Archive for April, 2011

Sharpening Woodcarving V-Tools

Friday, April 22nd, 2011

My first foray into carving was way back in early grade school. Dad taught me to carve a simple Scotty dog from a bar of Ivory soap with a pen knife. No V-tool was needed for that work.

By the way, this is a simple beginner carving project. The parts of the dog are blocky, the soap easy to carve, and even a simple blocky carving gives a sense of accomplishment. Be careful of breaking off the tail.

Somewhere in the middle of Boy Scout years, carving a wooden chain was intriguing for a while (“a while” means 5 or 6 inches of chain). No V-tool was needed for that work.

More recently, carving the scrolls on the stems for the Fiddlehead canoe brought carving back to the forefront. No V-tool was needed for that work either.

photo of botched up v-toolThe small set of inexpensive Ramelson “Beginner” carving tools purchased for the Fiddlehead work included a V-tool, but it wasn’t needed for the project. Besides, it was cast lopsided with one side wall thicker than the other. Not long after taking up the most recent interest in carving, I decided to fix that V-tool. The first photo shows the result. With it unsuccessfully “fixed” … through many grindings, it is now reground to be a very short gouge with something like a #5 radius.

photo of several good v-toolsThere’s a BETTER solution! Learn to sharpen a V-tool correctly. Chris Pye, a traditional woodcarver once published a collection of eBooks he called “Slipstones.” One of those was a 102 page book titled “Select and Sharpen Your V-Tool.” Holy pages Batman! 102 pages???! Yes, it’s a very comprehensive tome, spending a lot of time describing v-tools and offering advice on how to select the one(s) you might want.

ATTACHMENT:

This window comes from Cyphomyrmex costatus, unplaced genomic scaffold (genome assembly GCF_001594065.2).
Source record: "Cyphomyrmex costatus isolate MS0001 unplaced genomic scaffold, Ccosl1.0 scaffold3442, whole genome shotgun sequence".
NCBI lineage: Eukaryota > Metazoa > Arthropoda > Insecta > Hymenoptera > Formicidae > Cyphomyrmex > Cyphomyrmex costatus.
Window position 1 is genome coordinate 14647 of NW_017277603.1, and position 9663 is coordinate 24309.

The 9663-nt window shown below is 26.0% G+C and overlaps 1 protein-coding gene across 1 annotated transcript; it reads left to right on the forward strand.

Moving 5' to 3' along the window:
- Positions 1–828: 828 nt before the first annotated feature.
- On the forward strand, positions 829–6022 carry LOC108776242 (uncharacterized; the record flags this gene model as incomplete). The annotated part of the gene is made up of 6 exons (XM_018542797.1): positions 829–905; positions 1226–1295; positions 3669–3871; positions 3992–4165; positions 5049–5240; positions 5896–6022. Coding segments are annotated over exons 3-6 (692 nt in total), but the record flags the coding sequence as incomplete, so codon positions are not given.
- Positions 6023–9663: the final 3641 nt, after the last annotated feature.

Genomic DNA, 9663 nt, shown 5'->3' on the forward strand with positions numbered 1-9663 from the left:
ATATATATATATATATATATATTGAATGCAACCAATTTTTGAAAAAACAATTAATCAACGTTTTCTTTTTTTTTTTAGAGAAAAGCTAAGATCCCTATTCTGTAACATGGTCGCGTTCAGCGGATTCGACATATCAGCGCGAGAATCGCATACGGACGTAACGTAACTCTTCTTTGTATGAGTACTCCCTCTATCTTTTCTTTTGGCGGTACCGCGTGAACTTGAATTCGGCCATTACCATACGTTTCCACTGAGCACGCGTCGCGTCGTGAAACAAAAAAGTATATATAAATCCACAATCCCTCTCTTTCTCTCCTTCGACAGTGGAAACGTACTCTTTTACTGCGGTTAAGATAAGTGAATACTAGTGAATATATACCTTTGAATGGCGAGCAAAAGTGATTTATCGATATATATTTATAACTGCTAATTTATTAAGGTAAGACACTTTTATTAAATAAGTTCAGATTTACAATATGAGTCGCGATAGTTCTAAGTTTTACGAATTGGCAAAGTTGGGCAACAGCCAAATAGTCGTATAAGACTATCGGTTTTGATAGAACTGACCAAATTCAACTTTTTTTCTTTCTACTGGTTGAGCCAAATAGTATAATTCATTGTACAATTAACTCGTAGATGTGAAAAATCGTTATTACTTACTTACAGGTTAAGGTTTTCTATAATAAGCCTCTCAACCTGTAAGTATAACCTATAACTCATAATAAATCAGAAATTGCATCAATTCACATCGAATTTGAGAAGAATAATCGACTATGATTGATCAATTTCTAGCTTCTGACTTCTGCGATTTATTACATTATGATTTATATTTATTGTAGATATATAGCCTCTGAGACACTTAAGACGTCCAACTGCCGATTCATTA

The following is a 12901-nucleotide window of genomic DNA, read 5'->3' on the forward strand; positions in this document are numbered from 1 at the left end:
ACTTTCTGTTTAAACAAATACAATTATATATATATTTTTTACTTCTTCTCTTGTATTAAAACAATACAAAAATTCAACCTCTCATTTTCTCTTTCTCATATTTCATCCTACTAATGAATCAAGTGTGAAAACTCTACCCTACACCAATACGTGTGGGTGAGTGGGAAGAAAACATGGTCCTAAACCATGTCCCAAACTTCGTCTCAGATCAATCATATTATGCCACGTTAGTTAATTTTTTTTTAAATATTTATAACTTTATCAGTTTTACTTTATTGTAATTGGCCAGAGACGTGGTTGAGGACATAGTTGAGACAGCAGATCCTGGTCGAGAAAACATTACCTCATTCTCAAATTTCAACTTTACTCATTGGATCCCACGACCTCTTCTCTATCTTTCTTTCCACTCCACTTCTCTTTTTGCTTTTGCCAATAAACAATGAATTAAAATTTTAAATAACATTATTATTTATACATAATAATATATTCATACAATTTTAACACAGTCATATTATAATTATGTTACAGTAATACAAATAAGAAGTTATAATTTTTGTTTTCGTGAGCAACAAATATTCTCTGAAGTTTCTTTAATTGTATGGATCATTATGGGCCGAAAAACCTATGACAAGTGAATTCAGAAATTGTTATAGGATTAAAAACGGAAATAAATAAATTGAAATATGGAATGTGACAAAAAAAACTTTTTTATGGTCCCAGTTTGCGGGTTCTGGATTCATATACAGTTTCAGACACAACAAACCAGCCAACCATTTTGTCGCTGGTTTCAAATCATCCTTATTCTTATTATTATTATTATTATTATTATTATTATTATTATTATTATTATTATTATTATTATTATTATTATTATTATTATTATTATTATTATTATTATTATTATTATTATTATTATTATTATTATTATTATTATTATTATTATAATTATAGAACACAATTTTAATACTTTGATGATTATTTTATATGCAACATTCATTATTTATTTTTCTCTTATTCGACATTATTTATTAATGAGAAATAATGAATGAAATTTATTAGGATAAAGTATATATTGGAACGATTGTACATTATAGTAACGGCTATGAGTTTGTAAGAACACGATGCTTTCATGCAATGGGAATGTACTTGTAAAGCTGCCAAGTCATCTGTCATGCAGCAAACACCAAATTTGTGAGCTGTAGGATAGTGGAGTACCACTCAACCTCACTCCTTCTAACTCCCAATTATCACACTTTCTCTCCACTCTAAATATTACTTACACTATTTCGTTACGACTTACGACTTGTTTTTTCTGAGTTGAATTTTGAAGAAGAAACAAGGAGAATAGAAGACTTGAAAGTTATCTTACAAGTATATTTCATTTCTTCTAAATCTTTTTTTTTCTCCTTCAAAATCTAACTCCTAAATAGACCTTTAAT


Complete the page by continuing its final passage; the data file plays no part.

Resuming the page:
The part of the book about sharpening clarifies the “secret.” In short, it advises one to think of a V-tool simply as two chisels joined at the keel. Sharpen each chisel independently, but to the same angle, and “voila!” you have a sharp V-tool. If that brief explanation isn’t enough, there are about 50 pages in the eBook to explain the details.

Chris recently upgraded his web site, and in the process the eBooks slid into that deep dark spot full of lost stuff from reworked web sites. Chris has also started a new “Woodcarving Workshops” web site offering excellent video instruction for a very wide range of woodcarving topics. There he offers professional instruction (for a reasonable fee) as series of very concise and expertly produced videos. Take a look.

I asked Chris about the missing eBooks. He answered that he’ll bring them back eventually, but for now suggested that I forward on to those who might want them any that I have. So, for a limited time, get your copy of Chris Pye’s “Select and Sharpen Your V-Tool” ebook.